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INSIDER Panguitch • Panguitch Lake • Hatch • Bryce • Tropic • Antimony • Henrieville • Cannonville • Escalante • Boulder • Fremont • Loa • Lyman Bicknell • Teasdale • Torrey • Grover • Fruita • Caineville • Hanksville Thursday, October 24, 2013 • Issue # 1019 High School Student Discovers Skeleton of Baby Dinosaur on GSENM CLAREMONT, CALIF. A chance find by a high school student led to the youngest, smallest and most complete fossil skeleton yet known from the iconic tube-crested dinosaur Parasaurolophus. The discovery, announced today by the Raymond M. Alf Museum of Paleontology at The Webb Schools, shows that the prehistoric plant-eater sprouted its strange headgear before it celebrated its first birthday. Three-dimensional scans of nearly the entire fossil are freely available online, making this the most digitally-accessible dinosaur to date. The fossil skeleton was discovered in 2009 by high school student Kevin Terris, within Grand Staircase-Escalante National Monument in southern Utah. Incredibly, the specimen was missed by two professional paleontologists, who walked within several feet of the exposed bones days prior to the discovery. “At first I was interested in seeing what the initial piece of bone sticking out of the rock was,” commented Terris. “When we exposed the skull, I was ecstatic!” Excavation and subsequent cleaning of the fossil, nicknamed “Joe” after a long-time supporter of Baby Dinosaur Cont’d on page 3 Ward Roylance and Friends of Entrada Awards Photos: Jen Howe Above left: “Oh, hi Don...Don?” Cache Valley Bank’s scarecrow entry takes a break from his regular duties to greet passers-by with a friendly smile and some bags of money. Above right: Across the street, visitors to the Wayne County Courthouse are greeted by an escaped jailbird. More than 60 scarecrows are dotting Wayne County, and hopefully many will remain ‘til Halloween. Seedy, Sophisticated, Scary & Sweet ... Some Interesting New Characters Have Occupied Wayne County During the Harvest Time Scarecrow Festival by Ann Torrence Photos: Annette Lamb Above left: Steve Lutz presents the Friends of Entrada award to Barry Scholl and the Scholl family. Steve Taylor (right) received Entrada’s Ward Roylance Award. TORREY - The Entrada Institute presented two awards at this year’s friendraiser event, held Saturday October 19th at the Cougar Ridge Ranch. The Entrada Institute’s Ward Roylance Award recognizes individuals and organizations that further public understanding and appreciation of the natural, historical, cultural, and scientific heritage of the Colorado Plateau. This year, local historian Steve Taylor of Fremont received this welldeserved recognition, the Ward Roylance Award. Steve Taylor is a local historian specializing in the early history of the Fremont River communities. Although he holds a Ph.D. in math and physics, spent forty years working in environmental management, and continues to do consulting, he returned to Wayne County where he was born and raised to focus on his passion for history. He is the sixth generation of his family to have lived in Rabbit Valley, with many of Wayne County’s first settlers being his direct ancestors. Mr. Taylor currently lives in Fremont on a small farm where he teaches a weekly history class in his home. He has been a speaker at Entrada’s Saturday Sunset series, the annual Heritage Starfest, and numerous other Wayne County events. This year, the Scholl family received the Friends of Entrada Award. Barry Scholl was the editor of Catalyst Magazine when he heard about Ward Roylance. Ward had a habit of writing grumpy letters to various newspapers about preserving the beauty of southern Utah while making tourism a bigger focus of the economy. Barry traveled to Torrey to interview Ward at his home, (now the Robber’s Roost Bookstore). The two hit it off immediately and soon hatched a plan to start the Entrada Institute to bring culture, science, humanities and appreciation of the Colorado Plateau to the residents of and visitors to Wayne County. With the assistance of several other Wayne County enthusiasts, the fledgling organization began offering hikes and talks often led by Barry or Ward or their wide variety of contacts. But within two years, Ward and his wife were dead and his plan to provide a home for Entrada was incomplete. Barry and Tiffany Scholl along with Barry’s sister, Laura, and another partner stepped in to purchase the property and establish it as a home for Entrada and a haven for creative thought, nature, music and good coffee. Over the years it has become hard for many people to tell the difference between Robbers Roost and the Entrada Institute, but the bookstore is totally owned by the Scholls. Entrada owns a small shed and the stage on the Robber’s Roost grounds. Barry continues to serve on the Entrada Board, and the Scholls have generously supported the Entrada Institute in every way possible. There likely would be no Summer Sunset Series of events, no Bernice Scholl Entrada Scholarship at Wayne High, and Wayne County would be a poorer place without Entrada and the Scholls. —The Entrada Institute REGIONAL Weather forecast Thurs. Oct 24 - Wed Oct. 30 Highs in the low to mid 60s Thursday through Sunday, then getting colder on Monday through Wednesday with highs in the mid to low 50s. Partly cloudy all week. Lows hovering around freezing through the weekend and then colder, moving into the high 20s on Monday. Winds also picking up early in the week with Monday the windiest, possibly up to 17mph. WAYNE CO. - Over 60 scarecrows flapped their strawstuffed limbs in the Wayne County breeze last week. Organizers of the first ever Harvest Time Scarecrow Festival were elated by the enthusiastic participation from the community. There was just one setback: there were too many awesome scarecrows for the team to select an outright winner. “We are sorry, but we are a victim of our own success. How can you possibly choose between the wonderful cross section of colorful, funny, scary and creative scarecrows that popped up in Wayne County on the week of October 12th? We can’t,” said Carol Gnade, Presi- dent of the Entrada Institute. New scarecrows popped up across the valley throughout the week-long event. “A dad called me on the phone after taking his daughter out to look at the scarecrows. They get home and the daughter said, ‘What’s wrong with us Dad…. why don’t we have a scarecrow?’” Gnade recounted. The father called the festival committee, asked to be added to the list and the famiily had built one by morning. Scarecrow-makers took inspiration from their businesses, even their owners. Penny Torgerson at Royal’s Food Town said that their scarecrow “Hilda” is pushing a shopping cart full of items and photographs selected to represent the store’s proprietor, Joe Hiskey. “Have you noticed that some of the scarecrows actually look like the owner of the business or the president of a bank?” Gnade pointed out. About 30 kids participated in the youth event at the Robber’s Roost Bookstore on October 12, where they, made crafts and showed off their creations in a pumpkin-carving contest. Mary Sorensen from 4H for bringing Charity Faddis and doing a great job with face painting. The scarecrows aren’t going away quickly: some businesses plan to display their scarecrows until Halloween. And plans are already being made for the 2014 festival, with additional events and even more scarecrows “Next year we will have a captain in each town who will help with additional festival ideas and implementation,” said Gnade. Volunteers for the committee can sign-up by emailing her at carolgnade@ As for the future contests, the organizers are delegating the difficult job of selecting the winners. Gnade said, “Next year it’s going to be ‘people’s choice awards.’” More scarecrow photos on page 11. Escalante Canyons Marathon: Fast Becoming A New Tradition by Mary Parkin BOULDER/ESCALANTE - Beginning at sunrise on October 12th, the second annual Escalante Canyons Marathon and its companion 10-mile race drew 80 runners intent on conquering the rugged terrain between Boulder and Escalante. From anxious anticipation at the start lines to elated smiles at the finish, these runners crossed the Hogs Back, ran down to the Escalante River, ran up the switchback to Head of the Rocks, and eased toward the finish across the high range country backed by the Straight Cliffs. Someone must be living right, because a sunny race morning dawned once again between two stormy days. For the runners, this just reinforced Fox News’ recent recognition of Scenic Byway 12 as the “second most beautiful high- Gregory Patrick Hayes, Desert Action Images way in the world.” Several racers from last year returned to run again, including the overall winner of the inaugural marathon, Gary Krugger from Flagstaff, Arizona. Although Gary ran a little slower than last year, he won the event by a long shot. In general, this year’s races were slightly slower-paced than last year’s, due, perhaps, to warmer temperatures. Other top finishers in the marathon included Riccardo Tortini from Houghton, Michigan, and Jedediah Kowalski from Murray. The women’s winners were Caroline Milleson of Salt Lake City, Jac- Marathon Cont’d on page 3 Phone: 435-826-4400 Fax 1-888-370-8546 PO BOX 105 Escalante, Utah 84726 Is sloppiness in speech caused by ignorance or apathy? I don’t know and I don’t care. —William Safire (1929 - ) THE WAYNE & GARFIELD COUNTY INSIDER is owned and operated by Snapshot Multimedia, LLC and is distributed weekly to all of Wayne and Garfield Counties, Utah. Its purpose is to inform residents about local issues and events. Articles submitted from independent writers are not necessarily the opinion of Snapshot Multimedia, LLC. We sincerely hope you enjoy the paper and encourage input on ideas and/or suggestions for the paper. qualynn Gordon of Encinitas, California, and our top local finisher, Halley Pollock from Bryce City. Cody Adamson from Lehi, Escalante’s Kimberly Dolatta, and Allessandro Zanazzi from Provo were the winners of the 10-mile race. Kim, who was the only woman to place in the top three in either race, deserves special recognition. Other local runners included Alberto Vasquez of Panguitch, Krystal Porter of Escalante, and Zornitsa Bozhinova of Bryce. Congratulations to these hometown heros! Everyone who ran these races accomplished something amazing. The marathon course is among the most difficult in the country, and the ALL content for THE WAYNE &GARFIELD COUNTY INSIDER must be submitted on FRIDAY before 5:00 pm to be included in the following Thursday edition of the paper. BOXHOLDER PRE-SORT STANDARD PAID RICHFIELD, UTAH PERMIT No. 122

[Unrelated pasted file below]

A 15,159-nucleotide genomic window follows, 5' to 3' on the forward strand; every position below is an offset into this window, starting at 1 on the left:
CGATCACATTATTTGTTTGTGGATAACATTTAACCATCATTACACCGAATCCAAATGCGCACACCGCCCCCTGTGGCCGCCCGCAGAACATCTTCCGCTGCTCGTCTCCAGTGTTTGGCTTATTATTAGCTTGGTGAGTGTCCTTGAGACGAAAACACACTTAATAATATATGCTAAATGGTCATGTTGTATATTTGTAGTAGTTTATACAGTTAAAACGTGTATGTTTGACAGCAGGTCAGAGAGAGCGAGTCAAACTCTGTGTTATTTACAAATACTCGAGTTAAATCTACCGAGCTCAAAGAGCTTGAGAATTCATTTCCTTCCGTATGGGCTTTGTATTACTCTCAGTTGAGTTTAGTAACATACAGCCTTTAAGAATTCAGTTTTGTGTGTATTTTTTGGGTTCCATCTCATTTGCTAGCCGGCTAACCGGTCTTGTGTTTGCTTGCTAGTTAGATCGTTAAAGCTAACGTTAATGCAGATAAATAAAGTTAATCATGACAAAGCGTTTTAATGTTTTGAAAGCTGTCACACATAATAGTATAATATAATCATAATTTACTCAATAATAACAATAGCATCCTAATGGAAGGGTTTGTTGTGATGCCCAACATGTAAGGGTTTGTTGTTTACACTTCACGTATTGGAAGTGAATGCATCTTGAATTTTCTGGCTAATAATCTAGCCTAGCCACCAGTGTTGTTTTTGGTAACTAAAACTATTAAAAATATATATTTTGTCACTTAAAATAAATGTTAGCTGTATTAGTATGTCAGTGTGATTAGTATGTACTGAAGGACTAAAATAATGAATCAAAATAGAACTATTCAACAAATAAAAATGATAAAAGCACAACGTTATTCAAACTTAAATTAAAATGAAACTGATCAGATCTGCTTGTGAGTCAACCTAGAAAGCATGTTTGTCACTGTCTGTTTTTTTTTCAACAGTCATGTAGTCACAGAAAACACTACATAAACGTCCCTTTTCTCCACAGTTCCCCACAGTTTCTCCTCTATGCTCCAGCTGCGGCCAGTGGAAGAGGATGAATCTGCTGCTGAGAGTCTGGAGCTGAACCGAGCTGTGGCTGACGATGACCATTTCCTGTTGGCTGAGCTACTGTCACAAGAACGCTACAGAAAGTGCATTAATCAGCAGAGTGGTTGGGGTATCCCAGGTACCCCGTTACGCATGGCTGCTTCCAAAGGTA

October 24, 2013 Wayne & Garfield County Insider